Here, as everywhere, there has been a major misunderstanding. Lincoln was no emancipationist; Lincoln was scared to death of emancipation. What was he scared of? He was scared of Black economic competition, Black and White voters and officeholders, and Black and White sex—I’m quoting Abraham Lincoln, and if you don’t believe me, read pages 405, 407-9 and 541 of volume 2 and pages 146 and 234-5 of volume 3 of The Collected Works of Abraham Lincoln. (247)
He said it at Ottawa, Illinois, on August 21, 1858, at the first Lincoln-Douglas debate:
“I will say here, while upon this subject, that I have no purpose directly or indirectly to interfere with the institution of slavery in the states where it exists. I believe I have no lawful right to do so, and I have no inclination to do so.” (249)
One has to feel sorry for Lincoln retrospectively and prospectively. For he declared it and, to use his word, “re-declared” it. He quoted himself and “re-quoted” himself. Yet honest and dishonest men—then and now—continued to misrepresent him, despite the fact that he said it a hundred times:
“I have said a hundred times and I have now no inclination to take it back, that I believe there is no right, and ought to be no inclination in the people of the free States to enter into the slave States, and interfere with the question of slavery at all. I have said that always.”
If he said it a hundred times, he said it a thousand times to audiences in different states. (249-50)
To come right out with it, Lincoln didn’t want slavery to end if it meant free Negroes in the United States. Until somebody came up with a magic wand that would make slaves and Negroes disappear, he was content to support the Missouri Compromise, which served as a fence—his metaphor—to contain slaves and Negroes in the slave states. (251)
It was a litany: “We want them [the territories] for the homes of free white people.” When Senator Douglas argued that Lincoln and his supporters had no direct interest in what happened in the territories, Lincoln replied, “I think we have some interest. I think that as white men we have. Do we not wish for an outlet for our surplus population, if I may so express myself?”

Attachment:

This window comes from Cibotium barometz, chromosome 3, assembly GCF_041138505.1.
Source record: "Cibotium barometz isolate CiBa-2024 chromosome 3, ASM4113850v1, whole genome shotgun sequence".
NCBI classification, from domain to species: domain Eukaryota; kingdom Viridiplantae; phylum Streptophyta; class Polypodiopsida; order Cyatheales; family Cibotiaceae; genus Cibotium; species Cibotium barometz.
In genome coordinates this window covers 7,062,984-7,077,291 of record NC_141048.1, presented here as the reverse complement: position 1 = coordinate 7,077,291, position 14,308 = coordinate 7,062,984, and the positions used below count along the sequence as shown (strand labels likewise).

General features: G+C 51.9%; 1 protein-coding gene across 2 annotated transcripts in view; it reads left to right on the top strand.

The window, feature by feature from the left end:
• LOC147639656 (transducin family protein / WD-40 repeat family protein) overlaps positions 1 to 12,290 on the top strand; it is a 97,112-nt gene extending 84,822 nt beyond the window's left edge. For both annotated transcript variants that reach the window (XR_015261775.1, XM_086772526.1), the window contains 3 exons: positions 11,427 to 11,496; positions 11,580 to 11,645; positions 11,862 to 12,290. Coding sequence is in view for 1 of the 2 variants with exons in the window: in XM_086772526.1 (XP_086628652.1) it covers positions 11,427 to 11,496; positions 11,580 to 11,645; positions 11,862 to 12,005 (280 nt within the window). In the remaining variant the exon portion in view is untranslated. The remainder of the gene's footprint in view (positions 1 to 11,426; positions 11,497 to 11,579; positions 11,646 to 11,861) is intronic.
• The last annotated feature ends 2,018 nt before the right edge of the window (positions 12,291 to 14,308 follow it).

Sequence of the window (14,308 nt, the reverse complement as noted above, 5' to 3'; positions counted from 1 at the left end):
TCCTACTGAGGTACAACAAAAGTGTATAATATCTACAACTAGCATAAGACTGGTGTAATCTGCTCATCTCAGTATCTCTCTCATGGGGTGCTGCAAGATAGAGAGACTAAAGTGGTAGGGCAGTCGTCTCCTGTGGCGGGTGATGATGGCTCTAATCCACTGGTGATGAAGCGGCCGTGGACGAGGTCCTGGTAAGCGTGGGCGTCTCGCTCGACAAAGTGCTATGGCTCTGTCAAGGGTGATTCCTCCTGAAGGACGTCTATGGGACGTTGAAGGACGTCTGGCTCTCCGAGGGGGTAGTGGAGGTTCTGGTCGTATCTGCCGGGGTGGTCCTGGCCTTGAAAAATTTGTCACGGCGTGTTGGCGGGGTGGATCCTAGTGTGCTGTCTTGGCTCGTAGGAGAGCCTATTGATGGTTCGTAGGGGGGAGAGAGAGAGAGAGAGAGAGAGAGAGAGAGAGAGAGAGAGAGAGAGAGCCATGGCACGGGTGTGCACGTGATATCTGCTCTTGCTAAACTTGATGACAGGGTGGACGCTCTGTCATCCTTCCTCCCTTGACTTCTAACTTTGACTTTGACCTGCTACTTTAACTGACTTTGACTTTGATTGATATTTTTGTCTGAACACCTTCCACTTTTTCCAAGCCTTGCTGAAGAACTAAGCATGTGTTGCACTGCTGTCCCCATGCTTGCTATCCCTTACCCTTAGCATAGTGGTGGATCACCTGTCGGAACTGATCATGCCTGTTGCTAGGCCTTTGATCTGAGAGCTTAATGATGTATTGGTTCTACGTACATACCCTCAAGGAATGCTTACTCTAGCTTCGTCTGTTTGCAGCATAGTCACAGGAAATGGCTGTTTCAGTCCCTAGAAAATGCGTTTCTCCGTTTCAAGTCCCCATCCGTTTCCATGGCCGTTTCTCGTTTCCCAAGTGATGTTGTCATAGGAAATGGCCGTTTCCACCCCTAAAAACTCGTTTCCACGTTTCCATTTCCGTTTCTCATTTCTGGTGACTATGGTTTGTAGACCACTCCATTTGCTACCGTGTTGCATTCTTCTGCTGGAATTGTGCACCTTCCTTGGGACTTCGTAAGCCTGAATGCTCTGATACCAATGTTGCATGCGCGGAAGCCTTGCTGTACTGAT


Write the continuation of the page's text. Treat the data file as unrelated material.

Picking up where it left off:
Lincoln went on to charge in this and other speeches that the extension of slavery posed a direct threat to the economic position of White men. He stressed in particular the threat to White labor and was not above the demagoguery of warning White labor of the threat of all Black labor, slave and free. If Northerners permitted slavery to spread to the territories, he said, “Negro equality will be abundant, as every White laborer will have occasion to regret when he is elbowed from his plow or his anvil by slave niggers.”
What was the best way to prevent this? The best thing to do, he said, was to keep the territories free of all Negroes, slave and free, whatever the spelling. “Is it not rather our duty to make labor more respectable by preventing all black competition, especially in the territories?” Notice that word: duty. We shall return to it again and again. Abraham Lincoln believed it was his duty to White people, that it was his obligation as a White man, to keep Black people in slavery and in subordinate positions.
Not the emancipation of the slaves, not the building of a rainbow nation, but the way to the White Dream was his main concern. (269-70)
All across the North now, as the future Gettysburg orator stuck his head in the sand along with other Whigs, men and women mobilized against the American government. And it is impossible to take his measure if we don’t compare him directly with White men who demonstrated more vision, more courage, and more morality in his own times and on his own terrain.
In Ohio in these years, Salmon P. Chase defended fugitive slaves, attended Black meetings, and created the ideological infrastructure of the political antislavery movement.
In Massachusetts, Charles Sumner helped inaugurate the struggle for integrated education.
In Illinois, Owen Lovejoy defied the state and the federal government and assisted every slave who came to his door. In a House speech, he told the nation: “Owen Lovejoy lives at Princeton, Illinois, three quarters of a mile east of the village; and he aids every fugitive that comes to his door and asks it …. Thou invisible demon of slavery … I bid you defiance in the name of my God.”
What was Lincoln doing all this time?
He was, as usual, sitting on the fence, telling everybody how much he loved the Declaration of Independence and expressing regrets that it was not unfortunately applicable to the real world or real Blacks in Illinois or South Carolina. (273)